“If you are really stupid, I’d call that a disease.” So said the biologist James Watson, during a British television series in 2003. Watson was one of the Cambridge University team of scientists that won the Nobel Prize after they famously unlocked the chemical structure of DNA in the 1950s.
No stranger to controversy, he also suggested that genes could be manipulated to make people more intelligent. A team at Imperial College in London came a step closer to realising his dream a few years later after isolating two gene networks, dubbed M1 and M3, which govern cognitive functions within the brain.
But perhaps the scientists should be focusing on the brain circuitry of the retail investors who have bought into China’s leading genetics firm, BGI Genomics.
The company, which is listed on Shenzhen’s ChiNext board, asked for a suspension last week so it could investigate why its share price has soared almost nineteen fold since its flotation in mid-July.
When it was listed at Rmb13.64 per share, BGI had a valuation of Rmb54.57 billion ($8.29 billion). By the time the stock was suspended, it had risen to Rmb103 billion.
The massive increase has catapulted one of its founders, Wang Jian, into the upper echelons of China’s rich lists, theoretically placing him at number 44 on Forbes rankings with a paper wealth of just over $5 billion.
However, BGI’s profits have not kept pace with its share price surge and analysts do not expect them to justify the sky-high valuation any time soon. Third quarter results, for example, revealed net profit of Rmb318.43 million, up about 24% year-on-year.
BGI has long been held up as one of China’s pioneering scientific firms (we first wrote about it in WiC195), at the forefront of genetics research and testing. The health sector is a hot-spot for professional investors at the moment too, especially within the artificial intelligence (AI) sphere. So in many ways, retail investors are simply following the lead of the institutional investors. But the problem is there are simply too many retail punters and the country’s ubiquitous social media networks mean they have a habit of herding in the same direction all at once.
As a result, BGI is now trading at 280 times its 2016 earnings, compared to about 61 times for its main rival, US-listed Illumina Corp.
Some netizens already believe the run-up in share price is a recipe for disaster. “Genes are supposed to be tested, not fried,” said one, referring to the stir-fry mentality common to retail investors (rapidly buying and selling shares).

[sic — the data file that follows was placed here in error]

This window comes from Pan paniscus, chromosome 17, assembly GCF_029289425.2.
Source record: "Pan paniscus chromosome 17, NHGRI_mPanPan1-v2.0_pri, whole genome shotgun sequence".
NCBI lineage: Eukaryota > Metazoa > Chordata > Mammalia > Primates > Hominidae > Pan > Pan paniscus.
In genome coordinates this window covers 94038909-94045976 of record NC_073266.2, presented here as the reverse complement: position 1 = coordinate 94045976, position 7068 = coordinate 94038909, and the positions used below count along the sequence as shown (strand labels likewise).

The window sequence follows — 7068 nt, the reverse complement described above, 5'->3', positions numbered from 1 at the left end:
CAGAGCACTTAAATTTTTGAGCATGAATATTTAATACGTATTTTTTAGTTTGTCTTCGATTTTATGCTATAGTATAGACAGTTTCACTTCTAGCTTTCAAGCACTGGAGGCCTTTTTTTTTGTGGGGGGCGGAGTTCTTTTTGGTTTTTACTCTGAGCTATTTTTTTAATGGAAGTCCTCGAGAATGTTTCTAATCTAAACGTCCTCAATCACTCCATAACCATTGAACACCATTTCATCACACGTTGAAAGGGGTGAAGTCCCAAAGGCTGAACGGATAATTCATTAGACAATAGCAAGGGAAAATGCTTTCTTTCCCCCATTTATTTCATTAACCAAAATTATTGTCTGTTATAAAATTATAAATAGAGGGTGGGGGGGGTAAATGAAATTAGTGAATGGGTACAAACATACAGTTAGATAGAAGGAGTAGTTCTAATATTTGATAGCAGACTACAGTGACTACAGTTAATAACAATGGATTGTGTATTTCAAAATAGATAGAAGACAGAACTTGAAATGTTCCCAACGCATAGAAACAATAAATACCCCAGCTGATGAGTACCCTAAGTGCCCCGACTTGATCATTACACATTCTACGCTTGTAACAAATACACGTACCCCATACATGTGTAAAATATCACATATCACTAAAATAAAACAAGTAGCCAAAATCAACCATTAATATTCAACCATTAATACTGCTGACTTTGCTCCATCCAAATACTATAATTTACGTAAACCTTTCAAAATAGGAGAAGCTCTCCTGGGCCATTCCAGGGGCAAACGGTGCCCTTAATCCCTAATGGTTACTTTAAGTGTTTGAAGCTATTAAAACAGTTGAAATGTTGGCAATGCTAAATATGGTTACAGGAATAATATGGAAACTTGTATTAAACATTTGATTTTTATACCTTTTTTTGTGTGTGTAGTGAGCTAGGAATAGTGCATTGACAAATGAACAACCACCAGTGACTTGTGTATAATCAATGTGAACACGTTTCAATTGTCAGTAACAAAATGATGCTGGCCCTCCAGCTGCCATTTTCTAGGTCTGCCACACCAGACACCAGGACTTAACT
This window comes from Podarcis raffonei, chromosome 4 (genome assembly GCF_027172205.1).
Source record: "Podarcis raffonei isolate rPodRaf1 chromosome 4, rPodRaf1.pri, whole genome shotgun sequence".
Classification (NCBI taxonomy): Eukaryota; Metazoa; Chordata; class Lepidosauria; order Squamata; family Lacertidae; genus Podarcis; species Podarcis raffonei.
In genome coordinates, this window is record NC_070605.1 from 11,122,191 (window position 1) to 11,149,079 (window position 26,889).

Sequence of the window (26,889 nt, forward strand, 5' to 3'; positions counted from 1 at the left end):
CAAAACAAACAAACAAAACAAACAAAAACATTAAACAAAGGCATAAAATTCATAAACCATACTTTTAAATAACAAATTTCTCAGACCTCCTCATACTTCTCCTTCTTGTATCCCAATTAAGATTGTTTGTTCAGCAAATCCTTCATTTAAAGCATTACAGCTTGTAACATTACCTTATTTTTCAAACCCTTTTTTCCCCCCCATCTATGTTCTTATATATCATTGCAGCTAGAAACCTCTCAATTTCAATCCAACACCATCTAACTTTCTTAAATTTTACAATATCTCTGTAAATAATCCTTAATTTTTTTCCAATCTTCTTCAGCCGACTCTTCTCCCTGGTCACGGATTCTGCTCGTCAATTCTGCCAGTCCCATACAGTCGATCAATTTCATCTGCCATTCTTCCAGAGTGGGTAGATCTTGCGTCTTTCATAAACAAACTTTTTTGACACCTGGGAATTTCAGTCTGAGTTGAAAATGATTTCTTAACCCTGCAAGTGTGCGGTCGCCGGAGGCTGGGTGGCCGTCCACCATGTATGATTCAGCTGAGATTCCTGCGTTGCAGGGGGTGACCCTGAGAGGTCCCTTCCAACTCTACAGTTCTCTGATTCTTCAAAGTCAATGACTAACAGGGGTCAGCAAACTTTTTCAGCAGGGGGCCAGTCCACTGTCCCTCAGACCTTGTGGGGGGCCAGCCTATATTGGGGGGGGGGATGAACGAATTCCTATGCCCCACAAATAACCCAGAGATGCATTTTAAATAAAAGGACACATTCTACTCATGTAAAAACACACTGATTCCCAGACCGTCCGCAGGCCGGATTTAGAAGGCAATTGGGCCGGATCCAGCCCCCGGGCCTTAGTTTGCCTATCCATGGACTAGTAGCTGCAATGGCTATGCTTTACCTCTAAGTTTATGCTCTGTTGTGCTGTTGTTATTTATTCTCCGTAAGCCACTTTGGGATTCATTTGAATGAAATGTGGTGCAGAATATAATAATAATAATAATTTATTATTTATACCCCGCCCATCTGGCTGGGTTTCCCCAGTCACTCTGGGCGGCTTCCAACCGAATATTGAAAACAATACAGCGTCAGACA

“If there’s no shorting mechanism to act as a counter-balance, then this illusion of wealth could become the knife that kills a perfectly good company,” noted another.
Caixin Weekly also ran a bearish article concluding that BGI lags some of its overseas competitors such as Illumina and that domestic rivals such as Berry Genomics and iCarbonX are closing the gap.
As we reported in WiC361, former BGI CEO, Wang Jun, has rapidly achieved unicorn status for iCarbonX, another bioinformatics company he founded in 2016.
Big Data and AI allows genetics scientists to mine a much wider range of information, not just the DNA but also medical records and information from wearable devices that record tiny changes in our bodies.
The hope is that the findings will deliver long-term upside for companies like BGI and iCarbonX as they develop the algorithms that map humanity’s gene pool and test for its worst diseases.
In the meantime, the leading firms in the sector have been getting backing from the all-powerful tech troika. Tencent led the Series A fundraising for iCarbonX. Alibaba has been working with BGI on a bioinformatics platform (and more recently for ET Medical Brain, its virtual assistant for doctors). And Baidu has launched its own AI-powered doctor chatbot called Melody.
© ChinTell Ltd. All rights reserved.
Brought to you by HSBC.
The Week in China website and the weekly magazine publications are owned and maintained by ChinTell Limited, Hong Kong. Neither HSBC nor any member of the HSBC group of companies ("HSBC") endorses the contents and/or is involved in selecting, creating or editing the contents of the Week in China website or the Week in China magazine. The views expressed in these publications are solely the views of ChinTell Limited and do not necessarily reflect the views or investment ideas of HSBC. No responsibility will therefore be assumed by HSBC for the contents of these publications or for the errors or omissions therein.